Larval mortality during export to the sea in the fiddler crab Uca minax
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Dense populations of the fiddler crab Uca minax (Le Conte 1855) are common along tidally influenced freshwater rivers and streams >50 km from the sea. Adults do not migrate from inland sites to release larvae, but instead release them directly into an environment where the zoeae cannot survive. Laboratory salinity tolerance experiments were used to determine how long larvae from the inland-most population of U. minax along the Pee Dee River, South Carolina, USA can survive zero salinity compared to larvae from a brackish water population (salinity 5) near the mouth of Winyah Bay in the same estuary. Larvae from the brackish water population were also exposed to a salinity of 5 and their survival tracked. These experiments were conducted from May to August 2004 and 2005. To determine if inland larvae suffered significant mortality in transit due to salinity stress, current profiles were measured in the field and used to model the time taken by a larva using ebb-tide transport to travel to permissive salinities. The laboratory tolerance experiments showed that larvae from the inland freshwater population had LT50’s of 4–5 days at 0 salinity, which were significantly longer than those of the brackish water zoeae (2–3 days). Zoeae from the brackish water population survived for at least one larval molt at a salinity of 5 with LT 50’s of ∼12 days. Estimated travel times to reach permissive salinities from the inland-most population based on current profiles were 3–5 days for larvae using night-time only ebb-tide transport and 1.5–2.5 days for those using ebb-tide transport both day and night. Previously published field data indicate that U. minax larvae do use both day- and night-time ebb-tide transport, and are found in high densities in the water column during the day. These results lead to the conclusion that U. minax stage I zoeae do not undergo significant salinity-induced mortality during their 50+ km trip to the sea.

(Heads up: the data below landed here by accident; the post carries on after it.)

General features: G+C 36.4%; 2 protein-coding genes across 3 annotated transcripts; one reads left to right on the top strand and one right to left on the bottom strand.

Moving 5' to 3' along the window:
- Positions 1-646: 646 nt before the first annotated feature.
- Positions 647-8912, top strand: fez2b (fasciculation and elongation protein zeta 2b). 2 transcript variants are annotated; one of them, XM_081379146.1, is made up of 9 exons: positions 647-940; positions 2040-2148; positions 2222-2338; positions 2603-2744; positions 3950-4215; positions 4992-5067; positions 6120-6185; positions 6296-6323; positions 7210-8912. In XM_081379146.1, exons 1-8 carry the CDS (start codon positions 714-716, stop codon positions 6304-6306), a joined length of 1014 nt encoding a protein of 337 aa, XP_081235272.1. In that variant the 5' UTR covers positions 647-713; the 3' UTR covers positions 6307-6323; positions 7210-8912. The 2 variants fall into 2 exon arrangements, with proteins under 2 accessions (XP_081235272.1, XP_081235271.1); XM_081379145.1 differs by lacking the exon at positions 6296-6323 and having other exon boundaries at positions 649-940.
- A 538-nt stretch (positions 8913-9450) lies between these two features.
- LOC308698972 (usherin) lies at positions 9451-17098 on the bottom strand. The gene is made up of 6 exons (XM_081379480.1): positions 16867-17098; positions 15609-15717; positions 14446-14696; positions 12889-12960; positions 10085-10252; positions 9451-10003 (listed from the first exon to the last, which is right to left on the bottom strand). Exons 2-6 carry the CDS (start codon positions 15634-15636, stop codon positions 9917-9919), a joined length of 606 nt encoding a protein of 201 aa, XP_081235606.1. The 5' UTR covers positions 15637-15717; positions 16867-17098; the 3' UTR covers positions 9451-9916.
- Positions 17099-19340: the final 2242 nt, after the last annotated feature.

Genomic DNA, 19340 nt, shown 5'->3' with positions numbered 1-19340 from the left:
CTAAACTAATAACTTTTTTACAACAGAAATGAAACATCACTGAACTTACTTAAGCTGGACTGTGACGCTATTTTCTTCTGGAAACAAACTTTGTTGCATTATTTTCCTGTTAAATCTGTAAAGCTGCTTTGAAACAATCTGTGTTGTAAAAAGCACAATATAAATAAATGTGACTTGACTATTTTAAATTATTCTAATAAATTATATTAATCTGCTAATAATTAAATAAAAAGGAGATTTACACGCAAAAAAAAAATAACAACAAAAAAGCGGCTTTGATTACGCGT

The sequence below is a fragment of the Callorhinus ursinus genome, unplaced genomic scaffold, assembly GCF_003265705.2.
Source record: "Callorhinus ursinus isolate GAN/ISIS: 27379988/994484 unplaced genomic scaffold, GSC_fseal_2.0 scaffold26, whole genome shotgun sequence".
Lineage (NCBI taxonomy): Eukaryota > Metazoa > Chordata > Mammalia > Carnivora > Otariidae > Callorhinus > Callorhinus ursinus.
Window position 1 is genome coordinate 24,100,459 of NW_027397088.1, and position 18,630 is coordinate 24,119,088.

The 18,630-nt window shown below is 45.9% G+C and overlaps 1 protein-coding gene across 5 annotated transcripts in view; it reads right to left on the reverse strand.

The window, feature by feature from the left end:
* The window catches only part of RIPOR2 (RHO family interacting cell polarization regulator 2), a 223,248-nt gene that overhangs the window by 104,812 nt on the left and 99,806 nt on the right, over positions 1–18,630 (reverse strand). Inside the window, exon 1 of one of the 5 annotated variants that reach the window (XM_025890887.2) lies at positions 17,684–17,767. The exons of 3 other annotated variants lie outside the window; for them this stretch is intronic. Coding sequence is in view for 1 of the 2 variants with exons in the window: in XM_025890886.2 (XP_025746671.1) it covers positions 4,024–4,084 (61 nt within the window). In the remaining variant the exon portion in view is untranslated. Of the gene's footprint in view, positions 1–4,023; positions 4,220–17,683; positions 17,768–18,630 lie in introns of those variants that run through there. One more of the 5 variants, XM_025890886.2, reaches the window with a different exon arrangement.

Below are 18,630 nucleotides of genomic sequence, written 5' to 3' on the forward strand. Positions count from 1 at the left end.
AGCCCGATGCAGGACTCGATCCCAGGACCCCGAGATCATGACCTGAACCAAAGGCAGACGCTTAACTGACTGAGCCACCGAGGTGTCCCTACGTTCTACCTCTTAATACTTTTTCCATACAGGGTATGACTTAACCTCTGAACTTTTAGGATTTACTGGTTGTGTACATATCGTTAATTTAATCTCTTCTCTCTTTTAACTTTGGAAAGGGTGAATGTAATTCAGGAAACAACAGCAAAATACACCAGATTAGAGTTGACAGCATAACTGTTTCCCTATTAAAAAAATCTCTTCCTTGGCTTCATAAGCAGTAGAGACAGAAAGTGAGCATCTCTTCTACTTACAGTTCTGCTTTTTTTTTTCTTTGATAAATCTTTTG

KeywordsTidal Cycle Acoustic Doppler Current Profiler Zoeal Stage Discharge Velocity Freshwater Population
We thank the staff at the Baruch Marine field Laboratory, especially Paul Kenny, for valuable assistance with field logistics. We also thank the West’s for allowing us to establish a field site at the Bates Hill Plantation. The Geoprocessing laboratory at Mount Holyoke College assisted us with our field site map. We thank Alan Kohn and two anonymous reviewers for valuable comments and suggestions on drafts of this work. This work was supported by the National Science foundation (NSF IBN-0237484) and the Office of Naval Research (N00014-02-1-0972). This is manuscript no. 1455 for the Baruch Marine Field Laboratory.
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